Gabon's "Illegitimate" President Comes To New York

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When U.S. officials meet with M. Ali Bongo Ondimba, the Obama Administration should side with the people of Gabon.

[Commentary: Africa]

On Monday 1st of March, Gabon assumed the rotating presidency of the Security Council of the United Nations. In order to mark this event, M. Ali Bongo Ondimba, president of Gabon will be in New York, this week.

Despite the main international issues to be discussed this month at the UN, the world must be aware of the fragile and dangerous political situation in this small central African country: Gabon.

An illegitimate power is governing in Gabon Since September 2009, Gabon has been ruled by an illegitimate non-elected president, M. Ali Bongo Ondimba. He is the son of the late President Omar Bongo Ondimba. He is in power due to: an unfair constitutional court; military forces; and violent repression.

As a candidate in last year's Presidential election in Gabon, I was one of the challengers who denounced the published results. I compared Ali Bongo's victory to "a constitutional coup d’état."

The present calm in the country is due to the non-violent history of Gabon and its people. But, how long it can last is anybody's guess.

M. Ali Bongo Ondimba is well known by American authorities. On February 4, the U.S. Senate Permanent Subcommittee on Investigations of the Committee on Homeland and Security Affairs released a report following two years of investigations into how lawyers, lobbyists, real estate agents and others in the United States have helped hide the existence of hundreds of millions of dollars coming from people in, or close to power, in African oil-producing nations.

The report said the late long-time president of Gabon, Omar Bongo, and his son, Ali, the current president, paid millions of dollars to hire an American lobbyist, to help secure the purchases of military transport aircraft and armored vehicles.

This is unbelievable for a country where hundreds of mothers, newborn babies and children continue to die each year from preventable diseases. Despite the country's abundance of natural resources more than 60% of Gabon's inhabitants still live below the poverty line. The new authority is continuing the bad governance.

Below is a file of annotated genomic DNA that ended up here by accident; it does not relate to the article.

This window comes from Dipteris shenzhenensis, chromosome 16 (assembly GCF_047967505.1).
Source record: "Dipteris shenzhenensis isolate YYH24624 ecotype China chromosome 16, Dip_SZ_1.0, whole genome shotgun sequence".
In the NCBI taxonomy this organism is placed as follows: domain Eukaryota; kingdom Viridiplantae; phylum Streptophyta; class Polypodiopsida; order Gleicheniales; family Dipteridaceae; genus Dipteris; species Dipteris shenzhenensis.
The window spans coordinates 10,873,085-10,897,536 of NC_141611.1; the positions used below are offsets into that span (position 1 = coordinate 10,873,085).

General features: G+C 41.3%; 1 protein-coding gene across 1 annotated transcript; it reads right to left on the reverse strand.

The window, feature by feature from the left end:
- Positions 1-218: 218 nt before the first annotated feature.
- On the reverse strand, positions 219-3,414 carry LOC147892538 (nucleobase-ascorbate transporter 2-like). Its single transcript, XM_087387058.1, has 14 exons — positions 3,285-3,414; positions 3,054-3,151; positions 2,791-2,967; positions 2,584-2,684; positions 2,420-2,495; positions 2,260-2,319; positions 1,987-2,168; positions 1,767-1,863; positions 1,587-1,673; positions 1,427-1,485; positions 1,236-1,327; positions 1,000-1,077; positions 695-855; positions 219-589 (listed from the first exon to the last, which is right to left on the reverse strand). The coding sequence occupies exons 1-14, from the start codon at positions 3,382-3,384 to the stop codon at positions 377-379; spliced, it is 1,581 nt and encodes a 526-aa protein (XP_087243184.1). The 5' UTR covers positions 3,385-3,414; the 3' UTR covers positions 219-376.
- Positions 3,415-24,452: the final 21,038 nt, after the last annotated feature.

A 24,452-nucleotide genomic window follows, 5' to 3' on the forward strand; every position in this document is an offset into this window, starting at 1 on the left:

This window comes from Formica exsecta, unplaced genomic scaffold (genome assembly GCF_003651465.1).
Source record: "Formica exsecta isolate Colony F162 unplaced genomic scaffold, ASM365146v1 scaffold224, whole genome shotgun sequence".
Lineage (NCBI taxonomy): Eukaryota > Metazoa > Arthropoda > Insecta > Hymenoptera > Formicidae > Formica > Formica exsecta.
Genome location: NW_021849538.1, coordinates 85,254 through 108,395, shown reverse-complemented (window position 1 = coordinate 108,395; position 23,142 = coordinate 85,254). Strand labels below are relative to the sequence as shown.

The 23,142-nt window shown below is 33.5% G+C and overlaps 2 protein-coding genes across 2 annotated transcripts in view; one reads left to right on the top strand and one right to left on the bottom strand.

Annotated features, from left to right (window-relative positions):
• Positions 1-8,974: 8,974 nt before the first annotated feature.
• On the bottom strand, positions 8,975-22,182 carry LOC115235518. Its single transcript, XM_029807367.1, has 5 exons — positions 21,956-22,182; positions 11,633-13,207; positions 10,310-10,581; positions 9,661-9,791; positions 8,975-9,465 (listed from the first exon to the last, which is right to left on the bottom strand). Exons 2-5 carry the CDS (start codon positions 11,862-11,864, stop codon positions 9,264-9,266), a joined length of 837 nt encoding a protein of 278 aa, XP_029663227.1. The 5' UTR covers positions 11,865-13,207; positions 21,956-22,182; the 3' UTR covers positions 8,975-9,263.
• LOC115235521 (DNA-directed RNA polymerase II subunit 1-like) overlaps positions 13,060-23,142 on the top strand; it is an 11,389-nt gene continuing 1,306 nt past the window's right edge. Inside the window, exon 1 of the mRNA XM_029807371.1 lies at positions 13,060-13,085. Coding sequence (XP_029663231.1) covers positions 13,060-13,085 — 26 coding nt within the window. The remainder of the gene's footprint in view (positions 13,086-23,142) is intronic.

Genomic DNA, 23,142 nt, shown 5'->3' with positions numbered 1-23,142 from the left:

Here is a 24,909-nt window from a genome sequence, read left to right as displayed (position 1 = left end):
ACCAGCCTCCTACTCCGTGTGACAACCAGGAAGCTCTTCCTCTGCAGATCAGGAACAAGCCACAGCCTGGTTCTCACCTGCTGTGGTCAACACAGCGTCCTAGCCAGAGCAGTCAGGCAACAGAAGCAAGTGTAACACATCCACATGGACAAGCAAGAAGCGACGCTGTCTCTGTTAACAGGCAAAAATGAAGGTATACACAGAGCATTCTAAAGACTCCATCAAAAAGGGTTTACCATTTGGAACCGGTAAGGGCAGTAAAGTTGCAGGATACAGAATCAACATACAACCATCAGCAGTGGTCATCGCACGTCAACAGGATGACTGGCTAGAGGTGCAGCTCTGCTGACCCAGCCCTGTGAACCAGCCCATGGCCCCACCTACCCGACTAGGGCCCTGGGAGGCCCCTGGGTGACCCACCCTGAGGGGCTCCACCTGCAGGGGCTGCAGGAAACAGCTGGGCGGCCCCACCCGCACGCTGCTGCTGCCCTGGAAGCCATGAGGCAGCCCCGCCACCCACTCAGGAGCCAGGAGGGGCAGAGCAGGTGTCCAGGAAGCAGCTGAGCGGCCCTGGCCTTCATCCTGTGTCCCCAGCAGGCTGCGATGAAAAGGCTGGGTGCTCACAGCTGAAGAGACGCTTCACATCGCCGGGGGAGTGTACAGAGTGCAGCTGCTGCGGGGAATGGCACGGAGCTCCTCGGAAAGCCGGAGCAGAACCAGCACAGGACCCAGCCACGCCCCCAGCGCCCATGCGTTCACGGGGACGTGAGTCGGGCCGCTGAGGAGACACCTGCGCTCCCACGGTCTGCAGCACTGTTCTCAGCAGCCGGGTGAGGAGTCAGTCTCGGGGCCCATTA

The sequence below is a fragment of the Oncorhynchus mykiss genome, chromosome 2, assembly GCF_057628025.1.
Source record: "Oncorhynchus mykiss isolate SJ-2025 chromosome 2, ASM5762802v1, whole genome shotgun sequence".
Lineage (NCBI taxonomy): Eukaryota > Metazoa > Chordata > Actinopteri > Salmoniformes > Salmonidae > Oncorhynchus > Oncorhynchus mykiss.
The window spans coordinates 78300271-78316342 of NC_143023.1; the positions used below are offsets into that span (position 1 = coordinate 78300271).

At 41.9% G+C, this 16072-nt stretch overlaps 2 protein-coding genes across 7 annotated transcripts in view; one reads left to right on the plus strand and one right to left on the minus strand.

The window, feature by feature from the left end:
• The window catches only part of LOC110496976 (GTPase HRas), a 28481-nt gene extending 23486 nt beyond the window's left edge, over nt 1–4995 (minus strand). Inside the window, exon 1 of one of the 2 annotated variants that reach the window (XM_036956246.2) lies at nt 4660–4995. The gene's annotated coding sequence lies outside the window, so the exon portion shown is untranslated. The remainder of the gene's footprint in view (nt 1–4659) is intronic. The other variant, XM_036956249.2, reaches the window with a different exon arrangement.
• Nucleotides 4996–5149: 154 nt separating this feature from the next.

Gabonese deserve new transparent electoral rules for the coming legislative election; some concerns are emerging related to foreign partners, especially France. 

New deal between France and Gabon; many worries: On 24 of February, the French president Nocolas Sarkozy visited Gabon and signed new military and economic agreements. This trip was essential to restore the image of France among disgruntled Gabonese, who have accused France of a murky ‘’France-Afrique’’ collaboration, among other issues.

Sarkozy was one of the first leaders to congratulate Ali Bongo after his contested win in last September's election. Opposition leaders accused France of meddling in the election and of having propped up the elder Bongo for decades. While President Sarkozy has promised fundamental change in France’s relationship with Africa, the more things change, the more they stay the same.

Today, more than ever, Gabonese people need international support to prevent it from a dangerous crisis, especially after the 2011 legislative elections. In order to prevent an escalation of the violence the international community must also act to ensure that legitimate, democratic institutions are seated in Gabon.

Gabonese people need strengthening of democracy and political pluralism: The United States has considerable influence throughout Africa. Like the majority of the Gabonese people, I would like to see the U.S. government calling for holding of 2011 legislative elections that are free, transparent, legitimate and inclusive with broad participation in order for the results to reflect the will of the Gabonese people and be accepted by them.

They should stress in particular the true preparation of electoral lists--for a transparent and consistent process.

When U.S. officials meet with M.Ali Bongo Ondimba, the Obama Administration should side with the people of Gabon. In their discussions, there should be a call for the establishment of a new autonomous, independent, credible and neutral electoral commission, as well as the remodeling of the constitutional court.

Bernard Oyama, and Entrepreneur and U.S. resident is Chairman and CEO of ABO Capital Group.

He is a former presidential candidate in Gabon and President of the Progressive & Republican Gabonese Movement

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